Bluff Creek Triathlon - my first tri. I ended up second in my age group and 14th out of all the women who did the age-group Olympic length (1.5 km swim, 40 km bike, 10 km run).
The race started shortly after 8 am after we'd been standing in the cold for about 35 minutes. I was freezing and hadn't been able to force myself into the water to do a warm-up despite my sleeveless borrowed wetsuit. The Olympic distance women were the last wave to go off.
The starter blew the whistle and everyone ran as far into the water as they could and then began to swim and arms, legs, backs, elbows and feet were everywhere.
Then panic hit. I felt like I couldn't breath at all -- like I was choking and the water just kept hitting my face. I pulled at the throat of the wetsuit, but it didn't yield. I stretched toes for the bottom, but it was too deep already, and the observer in my head noted that this must be how people drown. I rolled to my back and took a few deep breaths and considered my options. I could quit or I could make some adjustments and see if I could finish. I opted for the latter as a canoe pulled near. I held the side for a moment then quickly stripped off the wetsuit and tossed it in the boat. Immediately, I felt better and told them to stay close for a while because I was going to try again. By this time, the pack (school?) was mostly out of view and my new objective had nothing to do with placing and everything to do with simply getting through the swim.
I went into freestyle mode and in less than 10 strokes was so motion sick that I had to stop, tread water and keep my eyes on the bank. I was extremely disoriented. If you've ever been driving in a whiteout snowstorm or heavy fog you might have a sense of what it felt like. I believe the technical name might be the coriolus effect, where motion is seen and felt, but they don't correspond.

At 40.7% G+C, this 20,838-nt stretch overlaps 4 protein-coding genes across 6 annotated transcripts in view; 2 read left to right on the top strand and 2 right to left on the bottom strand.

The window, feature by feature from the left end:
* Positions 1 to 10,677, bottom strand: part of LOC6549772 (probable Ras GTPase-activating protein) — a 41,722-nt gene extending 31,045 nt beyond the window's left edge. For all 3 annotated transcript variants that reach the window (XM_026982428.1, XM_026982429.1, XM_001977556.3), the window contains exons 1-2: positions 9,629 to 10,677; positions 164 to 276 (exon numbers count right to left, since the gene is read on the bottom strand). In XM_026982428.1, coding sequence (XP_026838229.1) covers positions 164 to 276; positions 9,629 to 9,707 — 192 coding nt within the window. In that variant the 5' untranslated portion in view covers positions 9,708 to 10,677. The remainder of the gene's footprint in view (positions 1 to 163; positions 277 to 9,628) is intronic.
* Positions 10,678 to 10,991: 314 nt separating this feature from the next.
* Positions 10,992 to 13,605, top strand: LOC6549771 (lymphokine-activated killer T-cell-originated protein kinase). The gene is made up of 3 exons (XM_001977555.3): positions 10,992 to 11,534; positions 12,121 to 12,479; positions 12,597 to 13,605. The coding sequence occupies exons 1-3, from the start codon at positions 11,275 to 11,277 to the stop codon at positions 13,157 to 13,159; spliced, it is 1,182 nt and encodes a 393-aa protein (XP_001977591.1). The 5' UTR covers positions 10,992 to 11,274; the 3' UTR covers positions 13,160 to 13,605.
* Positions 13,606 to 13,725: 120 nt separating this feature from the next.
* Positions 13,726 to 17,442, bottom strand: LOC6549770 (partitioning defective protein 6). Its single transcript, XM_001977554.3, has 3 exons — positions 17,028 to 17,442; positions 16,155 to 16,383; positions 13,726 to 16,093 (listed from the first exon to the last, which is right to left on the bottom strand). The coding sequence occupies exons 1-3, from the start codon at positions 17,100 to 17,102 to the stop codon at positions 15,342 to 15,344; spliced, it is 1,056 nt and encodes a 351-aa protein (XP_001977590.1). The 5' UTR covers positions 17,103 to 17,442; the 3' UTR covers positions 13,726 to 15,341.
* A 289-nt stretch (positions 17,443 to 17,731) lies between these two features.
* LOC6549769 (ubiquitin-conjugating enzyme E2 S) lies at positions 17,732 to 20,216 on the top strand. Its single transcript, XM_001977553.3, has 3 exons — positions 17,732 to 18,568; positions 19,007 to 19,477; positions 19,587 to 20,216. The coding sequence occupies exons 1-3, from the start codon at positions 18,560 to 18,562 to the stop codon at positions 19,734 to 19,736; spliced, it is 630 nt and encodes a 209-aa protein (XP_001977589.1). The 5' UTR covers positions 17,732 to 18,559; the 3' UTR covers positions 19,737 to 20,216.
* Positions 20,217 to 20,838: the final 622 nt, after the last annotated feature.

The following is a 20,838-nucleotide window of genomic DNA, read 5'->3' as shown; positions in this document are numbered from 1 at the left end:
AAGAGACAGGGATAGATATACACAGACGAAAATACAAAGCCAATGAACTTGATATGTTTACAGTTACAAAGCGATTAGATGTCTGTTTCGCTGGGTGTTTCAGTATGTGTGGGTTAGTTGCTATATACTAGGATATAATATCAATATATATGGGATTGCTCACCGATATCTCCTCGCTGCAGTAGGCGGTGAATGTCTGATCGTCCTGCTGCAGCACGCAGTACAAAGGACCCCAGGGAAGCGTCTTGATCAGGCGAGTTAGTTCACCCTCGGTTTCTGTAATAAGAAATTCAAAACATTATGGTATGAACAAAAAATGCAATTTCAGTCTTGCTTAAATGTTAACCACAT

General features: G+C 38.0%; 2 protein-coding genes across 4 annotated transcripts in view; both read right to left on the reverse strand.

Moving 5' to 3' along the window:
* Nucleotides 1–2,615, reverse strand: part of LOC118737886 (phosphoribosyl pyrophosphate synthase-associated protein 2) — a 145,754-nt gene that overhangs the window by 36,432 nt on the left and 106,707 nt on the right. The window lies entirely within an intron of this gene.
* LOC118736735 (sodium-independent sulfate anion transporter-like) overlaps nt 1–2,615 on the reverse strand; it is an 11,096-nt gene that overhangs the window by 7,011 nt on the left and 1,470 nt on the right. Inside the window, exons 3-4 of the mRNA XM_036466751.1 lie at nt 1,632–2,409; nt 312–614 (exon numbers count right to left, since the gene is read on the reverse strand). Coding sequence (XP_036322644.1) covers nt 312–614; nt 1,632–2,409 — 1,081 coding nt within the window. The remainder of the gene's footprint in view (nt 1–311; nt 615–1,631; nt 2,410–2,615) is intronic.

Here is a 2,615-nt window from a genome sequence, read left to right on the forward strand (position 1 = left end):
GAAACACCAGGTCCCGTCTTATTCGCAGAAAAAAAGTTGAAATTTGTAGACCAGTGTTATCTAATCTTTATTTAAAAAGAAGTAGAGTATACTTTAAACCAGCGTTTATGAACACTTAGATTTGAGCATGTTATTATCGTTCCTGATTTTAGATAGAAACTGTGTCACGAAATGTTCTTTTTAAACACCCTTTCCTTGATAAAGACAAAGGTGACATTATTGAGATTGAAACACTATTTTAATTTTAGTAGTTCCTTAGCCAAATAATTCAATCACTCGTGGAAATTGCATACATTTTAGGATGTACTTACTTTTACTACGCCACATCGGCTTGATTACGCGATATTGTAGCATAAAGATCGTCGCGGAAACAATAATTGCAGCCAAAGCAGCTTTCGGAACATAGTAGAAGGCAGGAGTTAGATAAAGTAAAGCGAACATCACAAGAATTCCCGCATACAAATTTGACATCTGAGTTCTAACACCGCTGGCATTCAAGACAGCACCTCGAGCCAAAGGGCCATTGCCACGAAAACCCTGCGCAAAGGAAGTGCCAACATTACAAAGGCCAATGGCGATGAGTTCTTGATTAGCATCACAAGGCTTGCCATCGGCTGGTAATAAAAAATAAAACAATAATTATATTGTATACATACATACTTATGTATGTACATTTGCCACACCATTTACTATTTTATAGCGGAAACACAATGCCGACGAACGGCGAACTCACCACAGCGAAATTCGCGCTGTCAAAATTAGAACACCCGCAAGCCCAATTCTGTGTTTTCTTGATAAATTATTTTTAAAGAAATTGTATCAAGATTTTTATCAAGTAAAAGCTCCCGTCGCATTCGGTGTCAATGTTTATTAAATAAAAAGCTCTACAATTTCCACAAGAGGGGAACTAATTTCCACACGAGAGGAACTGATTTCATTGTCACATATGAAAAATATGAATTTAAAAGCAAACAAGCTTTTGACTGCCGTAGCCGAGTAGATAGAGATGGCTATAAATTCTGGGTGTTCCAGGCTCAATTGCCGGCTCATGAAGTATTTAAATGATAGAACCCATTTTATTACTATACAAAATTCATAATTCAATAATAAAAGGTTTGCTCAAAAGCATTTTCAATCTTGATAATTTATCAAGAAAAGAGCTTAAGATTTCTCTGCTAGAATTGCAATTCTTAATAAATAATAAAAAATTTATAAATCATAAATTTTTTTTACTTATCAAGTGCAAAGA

At that point, I knew it was going to be a long swim and with a combination of side and backstroke along with periodic blocks of freestyle during the latter third, I finally made it to the end of the course -- second to last out of the water, but I felt just fine about it. I'd beat fear and although seriously hampered by the motion sickness, I could tell that I could conquer it in time and with practice.
The bike went fine and it simply felt wonderful to power up my TT bike and hear that Zipp disc making its whoomp whoomp sound. As fun as it was, I played it conservative. Nonetheless, the bike finished way too soon and it was with some reluctance that I parked the bike and reached for my running shoes.
The run was fine, especially since I'd taken time to stretch my hamstring and put on some extra body glide under the arms and my HR monitor. Yes, I know a proper tri-geek would be appalled at a 3 min+ transition time, but after all I'd been through I wasn't going to crown it with chafing.
Finally, I reached the last turn and I heard my name. I looked up and Grindcore, Berly, Laura and Rafal were shouting. What a fantastic surprise. I'm sure I grinned ear to ear. Shortly thereafter Megan and Jen finished as well. It was pretty cool and the atmosphere was so welcoming.
I love the mult-sport training and have a plan to address this open-water issue. Next up...I hope to get a "you finished!" medal or t-shirt at the Lawrence half-ironman. ;)
If your TRI-curious, send me a note and consider coming to the Midtown Trek Store this Friday (5/25) at 6pm. There's a wine & cheese women's meet & greet along with product discounts.